Hi. This is Natalie Hoffman of Flyingfreenow.com, and you’re listening to the Flying Free Podcast, a support resource for women of faith looking for hope and healing from hidden emotional and spiritual abuse.
NATALIE: Welcome to Episode 18 of the Flying Free Podcast. Today, Rachel and I are going to be answering three important questions that were sent in by listeners. I want to thank these women for taking the time to go over to our recording page where they could ask their question in their own voice for the podcast. If you have a question you would like us to answer, I’m going to include the link to that page in the show notes. If you are listening on Apple Podcast or another app, you can go over to my website, click on the podcast link in the menu bar and that will take you to all of the podcasts. We will have that link in the show notes so that you can ask a question, and maybe we will include your question on the next podcast.
We have had over 20,000 downloads since we started this podcast in January. First, let me tell you that we are excited that we aren’t talking to nobody. Second, we are excited that the things we are talking about are meaningful to so many people. I get requests from people every single week asking for the option to read a transcript rather than listen to the podcast. I try to write blog posts as well so that people have things to read, but people also want to read the podcast. However, it costs $1 per minute to have transcriptions made, so if a podcast is 35 minutes long, it costs $35 to have that turned into a transcript. There are other costs to doing a podcast, such as hosting costs.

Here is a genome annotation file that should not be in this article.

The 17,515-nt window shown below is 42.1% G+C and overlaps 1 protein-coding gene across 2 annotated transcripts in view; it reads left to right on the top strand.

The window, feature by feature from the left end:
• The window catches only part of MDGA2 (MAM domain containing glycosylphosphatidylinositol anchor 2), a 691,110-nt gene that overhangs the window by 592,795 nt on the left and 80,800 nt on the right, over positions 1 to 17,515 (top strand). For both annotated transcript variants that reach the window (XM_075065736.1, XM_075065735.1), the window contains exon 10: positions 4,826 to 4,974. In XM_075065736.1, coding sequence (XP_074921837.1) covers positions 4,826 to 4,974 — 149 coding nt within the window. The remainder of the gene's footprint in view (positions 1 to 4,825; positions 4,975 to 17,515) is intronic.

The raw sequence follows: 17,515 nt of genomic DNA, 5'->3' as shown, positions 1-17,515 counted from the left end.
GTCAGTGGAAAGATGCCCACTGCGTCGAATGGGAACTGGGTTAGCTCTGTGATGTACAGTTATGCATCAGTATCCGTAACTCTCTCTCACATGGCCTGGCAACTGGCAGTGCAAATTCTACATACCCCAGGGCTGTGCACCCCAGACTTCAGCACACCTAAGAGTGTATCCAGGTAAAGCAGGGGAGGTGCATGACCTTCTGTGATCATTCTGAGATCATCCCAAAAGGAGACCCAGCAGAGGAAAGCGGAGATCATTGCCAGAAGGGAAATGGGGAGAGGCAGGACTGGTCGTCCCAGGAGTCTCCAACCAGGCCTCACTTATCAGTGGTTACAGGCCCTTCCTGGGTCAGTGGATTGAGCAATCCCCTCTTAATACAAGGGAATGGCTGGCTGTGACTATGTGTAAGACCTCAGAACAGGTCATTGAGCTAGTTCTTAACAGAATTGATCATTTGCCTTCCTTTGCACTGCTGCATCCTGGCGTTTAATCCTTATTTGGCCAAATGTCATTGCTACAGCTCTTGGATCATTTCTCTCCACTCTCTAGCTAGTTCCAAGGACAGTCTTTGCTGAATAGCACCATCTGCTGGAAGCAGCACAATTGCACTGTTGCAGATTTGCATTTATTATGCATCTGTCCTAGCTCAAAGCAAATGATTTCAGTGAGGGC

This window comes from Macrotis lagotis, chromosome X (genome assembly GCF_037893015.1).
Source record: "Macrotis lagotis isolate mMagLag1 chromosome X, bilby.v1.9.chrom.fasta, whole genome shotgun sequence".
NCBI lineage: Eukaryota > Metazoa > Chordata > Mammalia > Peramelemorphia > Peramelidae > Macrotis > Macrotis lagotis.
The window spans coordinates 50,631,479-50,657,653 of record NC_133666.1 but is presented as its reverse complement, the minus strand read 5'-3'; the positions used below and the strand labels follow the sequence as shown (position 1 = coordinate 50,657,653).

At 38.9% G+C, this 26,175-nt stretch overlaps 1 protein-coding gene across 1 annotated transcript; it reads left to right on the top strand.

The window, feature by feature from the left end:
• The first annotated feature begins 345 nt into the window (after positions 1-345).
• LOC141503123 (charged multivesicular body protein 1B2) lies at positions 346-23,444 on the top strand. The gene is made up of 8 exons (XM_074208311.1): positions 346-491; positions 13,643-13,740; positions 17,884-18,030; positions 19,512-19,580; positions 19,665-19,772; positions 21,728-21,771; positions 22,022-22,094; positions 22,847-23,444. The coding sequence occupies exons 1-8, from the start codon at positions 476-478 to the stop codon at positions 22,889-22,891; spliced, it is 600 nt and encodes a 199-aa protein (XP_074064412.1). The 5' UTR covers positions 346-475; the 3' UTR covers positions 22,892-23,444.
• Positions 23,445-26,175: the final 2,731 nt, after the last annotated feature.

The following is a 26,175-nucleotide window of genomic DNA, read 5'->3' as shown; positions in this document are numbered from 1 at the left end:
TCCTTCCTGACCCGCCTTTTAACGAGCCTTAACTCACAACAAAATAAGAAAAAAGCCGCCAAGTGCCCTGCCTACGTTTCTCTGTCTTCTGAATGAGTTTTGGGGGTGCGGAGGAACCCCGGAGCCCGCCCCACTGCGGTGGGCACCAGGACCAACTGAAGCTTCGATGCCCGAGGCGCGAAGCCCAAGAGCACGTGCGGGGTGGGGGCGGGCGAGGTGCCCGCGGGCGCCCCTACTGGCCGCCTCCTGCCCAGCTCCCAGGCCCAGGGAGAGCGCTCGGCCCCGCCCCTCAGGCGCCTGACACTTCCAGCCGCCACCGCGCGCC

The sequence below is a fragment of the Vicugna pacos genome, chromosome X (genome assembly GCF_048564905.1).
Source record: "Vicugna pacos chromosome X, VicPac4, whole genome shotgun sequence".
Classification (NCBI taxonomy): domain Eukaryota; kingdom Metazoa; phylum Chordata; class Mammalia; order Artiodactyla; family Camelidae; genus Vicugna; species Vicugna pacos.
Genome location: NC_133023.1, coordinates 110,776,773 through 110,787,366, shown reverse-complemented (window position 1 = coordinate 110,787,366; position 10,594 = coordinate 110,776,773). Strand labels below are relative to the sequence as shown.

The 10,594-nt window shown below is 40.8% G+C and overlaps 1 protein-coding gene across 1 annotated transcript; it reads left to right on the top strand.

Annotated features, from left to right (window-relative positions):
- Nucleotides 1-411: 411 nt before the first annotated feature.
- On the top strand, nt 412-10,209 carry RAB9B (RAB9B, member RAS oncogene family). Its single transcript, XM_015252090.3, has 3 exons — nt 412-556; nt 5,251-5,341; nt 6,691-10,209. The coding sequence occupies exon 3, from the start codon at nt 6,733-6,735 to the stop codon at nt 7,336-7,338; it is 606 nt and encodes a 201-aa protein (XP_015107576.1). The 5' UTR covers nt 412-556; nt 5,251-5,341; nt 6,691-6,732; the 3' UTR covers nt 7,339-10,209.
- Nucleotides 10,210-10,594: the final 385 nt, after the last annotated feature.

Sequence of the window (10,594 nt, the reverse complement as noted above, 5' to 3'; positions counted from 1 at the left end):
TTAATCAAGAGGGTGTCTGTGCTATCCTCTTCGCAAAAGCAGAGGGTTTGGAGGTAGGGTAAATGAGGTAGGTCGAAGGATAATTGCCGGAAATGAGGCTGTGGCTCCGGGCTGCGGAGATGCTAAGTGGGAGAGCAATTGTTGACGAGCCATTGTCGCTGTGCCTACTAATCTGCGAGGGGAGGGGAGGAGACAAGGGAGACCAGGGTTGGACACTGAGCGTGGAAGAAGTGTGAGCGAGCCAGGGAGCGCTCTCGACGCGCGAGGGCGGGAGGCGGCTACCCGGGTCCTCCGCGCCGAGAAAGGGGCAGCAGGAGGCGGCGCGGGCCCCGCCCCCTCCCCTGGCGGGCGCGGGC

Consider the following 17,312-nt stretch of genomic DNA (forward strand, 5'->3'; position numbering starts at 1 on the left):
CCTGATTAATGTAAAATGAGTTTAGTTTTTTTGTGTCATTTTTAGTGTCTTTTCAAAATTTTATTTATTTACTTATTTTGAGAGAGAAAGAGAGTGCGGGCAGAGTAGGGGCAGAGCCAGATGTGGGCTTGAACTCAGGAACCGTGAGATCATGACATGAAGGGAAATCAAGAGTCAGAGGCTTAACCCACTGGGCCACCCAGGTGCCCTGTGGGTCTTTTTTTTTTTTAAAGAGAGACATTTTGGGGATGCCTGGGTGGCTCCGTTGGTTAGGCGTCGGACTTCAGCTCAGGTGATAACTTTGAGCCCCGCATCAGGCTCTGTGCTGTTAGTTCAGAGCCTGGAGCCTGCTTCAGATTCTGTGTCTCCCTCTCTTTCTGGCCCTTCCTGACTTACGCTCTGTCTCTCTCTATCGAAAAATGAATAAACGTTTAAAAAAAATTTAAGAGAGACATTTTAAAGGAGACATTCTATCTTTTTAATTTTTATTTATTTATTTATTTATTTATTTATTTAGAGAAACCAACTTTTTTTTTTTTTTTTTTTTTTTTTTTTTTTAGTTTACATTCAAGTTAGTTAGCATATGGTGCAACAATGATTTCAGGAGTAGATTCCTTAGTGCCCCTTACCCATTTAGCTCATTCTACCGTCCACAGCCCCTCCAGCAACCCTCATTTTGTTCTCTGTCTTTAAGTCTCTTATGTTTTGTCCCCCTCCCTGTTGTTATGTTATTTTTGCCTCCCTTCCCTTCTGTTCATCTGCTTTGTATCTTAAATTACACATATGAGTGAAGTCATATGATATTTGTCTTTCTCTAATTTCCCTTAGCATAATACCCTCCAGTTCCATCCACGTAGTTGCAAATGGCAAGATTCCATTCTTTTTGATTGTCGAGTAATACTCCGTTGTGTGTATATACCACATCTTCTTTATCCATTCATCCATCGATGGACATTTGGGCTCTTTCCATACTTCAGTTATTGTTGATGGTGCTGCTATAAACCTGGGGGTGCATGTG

I’m going to throw out an idea and see what happens. If anyone is interested in sponsoring an episode for $50, I will have a transcript made and include your name in the show notes, or you can dedicate that episode to a survivor you know or to an organization you want to highlight. We will include that in the episode and in the show notes. Whatever is left over from the transcription cost I would like to give to Rachel. (For example, if it costs $35 to transcribe, there would be $15 left over.) She is a single mom. She is working a job to support her child, and she does not get paid for this. She does this just for the fun of it and to serve you. I think it would be nice to give her a little tip.
I don’t need that because this podcast is a feeder. I get free advertising for my book “Is it Me? Making Sense of Your Confusing Marriage.” I get to talk about that anytime I want to. I also get to talk about my private Flying Free Membership group. This podcast is a feeder into those things that do generate income for me. But it would be great to be able to give Rachel some monetary value for the time that she spends preparing and recording the podcast with me. So, $50 to sponsor an episode. You can send me an email and let me know that you are interested in doing this until I get something set up, perhaps on each podcast page. In the meantime, send me an email at [email protected] and let me know if you are interested in sponsoring an episode, and we will get that started. [This sponsorship option is no longer available.]